Trivial Pursuit

Trivial Pursuit is a game from , originally released 31st December, 1969

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Trivial Pursuit Review

We’ve collected a fair number of pie slices in our extended Trivial Pursuit career, running through everything from the old standby Genus Edition to Totally 80s. Now our pursuit of all things trivial has led to the App Store, where EA’s iPhone edition is serving up thousands of new questions for $4.99.

For that price, trivial Pursuit on the iPhone has plenty of content–and it doles it out in a way that’s good for lonely commutes or party sessions alike.

Filling up on pie.

As always, Trivial Pursuit’s questions fall into six different color-coded categories: Geography (blue), Entertainment (pink), History (yellow), Arts and Literature (brown), Science and Nature (green), and Sports and Leisure (orange). Each question has three possible answers, and your choice is timed, at least by default.

The questions range widely in difficulty, and a few are based on images. These don’t always seem fair, because the pictures are tiny and often very similar-looking. Wait, you’re saying that wasn’t the International Space Station? Time to get that Lasik surgery.

There are two ways to play. Classic Mode drops you right into the board game, where you roll a die and roam around the wheel-and-spokes board trying to collect colored wedges. You can set the number of wedges needed to win, where you earn them (only on special hub tiles or anywhere), how tough the computer opponent is, and the length of the time limit. All this works fine, but it makes for a pretty dull single-player experience.

Far more interesting is Pursuit Mode, something EA cooked up to add pizazz to solo play. Here you are traversing long mazes of tiles by answering questions as quickly as you can. The faster you answer, the further you get to move; wrong answers or elapsed timers only get you a single space.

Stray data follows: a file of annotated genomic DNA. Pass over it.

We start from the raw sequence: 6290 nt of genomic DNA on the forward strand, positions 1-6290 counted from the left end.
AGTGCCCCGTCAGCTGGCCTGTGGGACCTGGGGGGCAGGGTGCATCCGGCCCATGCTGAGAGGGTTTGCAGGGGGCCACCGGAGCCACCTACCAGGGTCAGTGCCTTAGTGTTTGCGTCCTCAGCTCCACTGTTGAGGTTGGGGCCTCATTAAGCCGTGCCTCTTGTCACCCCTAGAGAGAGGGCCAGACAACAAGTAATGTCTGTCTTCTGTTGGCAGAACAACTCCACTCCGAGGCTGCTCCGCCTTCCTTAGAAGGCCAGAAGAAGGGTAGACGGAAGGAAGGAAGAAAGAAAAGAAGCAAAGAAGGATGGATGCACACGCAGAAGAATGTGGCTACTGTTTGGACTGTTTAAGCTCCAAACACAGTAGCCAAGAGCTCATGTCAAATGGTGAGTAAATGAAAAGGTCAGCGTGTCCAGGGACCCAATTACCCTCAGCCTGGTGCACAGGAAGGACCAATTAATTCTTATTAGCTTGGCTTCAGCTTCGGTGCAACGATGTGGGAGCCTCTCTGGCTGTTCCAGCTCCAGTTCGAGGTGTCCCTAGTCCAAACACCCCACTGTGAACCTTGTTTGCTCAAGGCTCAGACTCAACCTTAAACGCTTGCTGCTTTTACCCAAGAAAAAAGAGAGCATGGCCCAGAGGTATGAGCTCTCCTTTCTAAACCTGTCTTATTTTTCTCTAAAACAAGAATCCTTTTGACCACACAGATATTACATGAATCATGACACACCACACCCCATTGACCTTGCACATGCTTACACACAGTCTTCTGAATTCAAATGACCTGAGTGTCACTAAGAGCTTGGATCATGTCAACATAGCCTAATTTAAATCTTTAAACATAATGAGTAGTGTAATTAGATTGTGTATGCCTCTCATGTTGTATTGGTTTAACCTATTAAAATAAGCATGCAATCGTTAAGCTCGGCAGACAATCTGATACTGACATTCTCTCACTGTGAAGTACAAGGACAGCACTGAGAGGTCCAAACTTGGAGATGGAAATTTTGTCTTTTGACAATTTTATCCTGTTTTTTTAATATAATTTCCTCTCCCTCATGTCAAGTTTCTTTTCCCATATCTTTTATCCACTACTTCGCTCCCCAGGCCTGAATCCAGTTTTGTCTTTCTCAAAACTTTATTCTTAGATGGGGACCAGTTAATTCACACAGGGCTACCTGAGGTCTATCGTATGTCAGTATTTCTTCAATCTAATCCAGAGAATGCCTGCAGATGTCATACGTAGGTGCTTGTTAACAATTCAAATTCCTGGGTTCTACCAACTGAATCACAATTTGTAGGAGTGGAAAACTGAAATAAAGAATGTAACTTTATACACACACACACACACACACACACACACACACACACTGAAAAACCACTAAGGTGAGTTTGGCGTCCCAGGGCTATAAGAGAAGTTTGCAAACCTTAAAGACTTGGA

There are also powerup spaces that add distance to your move, teleport you to new areas of the map, or knock a possible answer off a question. You earn medals based on the number of questions it takes to get to the end space.

Further into the game, Pursuit Mode starts to exploit your weaknesses–the shortest path to the goal will be lined with the question color you’ve historically sucked the worst at. This punishes idiot savants like us, who are great at History and Geography, but not so good with the pop culture stuff.

On the multiplayer side, Trivial Pursuit supports up to four players via pass-and-play or WiFi. Both game modes are enabled, so you can run a Pursuit race against three buddies and leave them in the dust.

Overall, this is a nice, clean, functional game of Trivial Pursuit. It lives up to the brand and even goes a little further, thanks to the innovations in Pursuit Mode.

GDC 2009: Trivial Pursuit Hands-On

Out of the 14 iPhone games just announced by EA Mobile, Trivial Pursuit will be one of the first to hit the App Store. We spent some quality time with the title and found our knowledge base sorely tested… which is exactly what we’re looking for when playing Trivial Pursuit.

This version of Trivial Pursuit will feature four modes: Classic, which is a one-player version of the traditional board game; Multiplayer over Wi-Fi and Pass-and-Play; and a brand-new one-player game called Pursuit Mode.

We spent most of our preview time playing Pursuit Mode, where you attempt to traverse a maze by answering Trivial Pursuit questions as quickly as you can. The faster you come up with a correct answer, the more spaces you get to move–messing up won’t stop you completely, but it will slow your progress towards the goal to a crawl.

Meanwhile, the game adaptively adjusts the difficulty to how well you’re doing, so you never get too frustrated (in theory, anyway). You can also land on powerup spots that will offer you shortcuts across the level.

We enjoyed our time with Trivial Pursuit, which looks like a very polished offering. As we said, this game should be out in the very near future; it will probably be at the higher end of the price spectrum.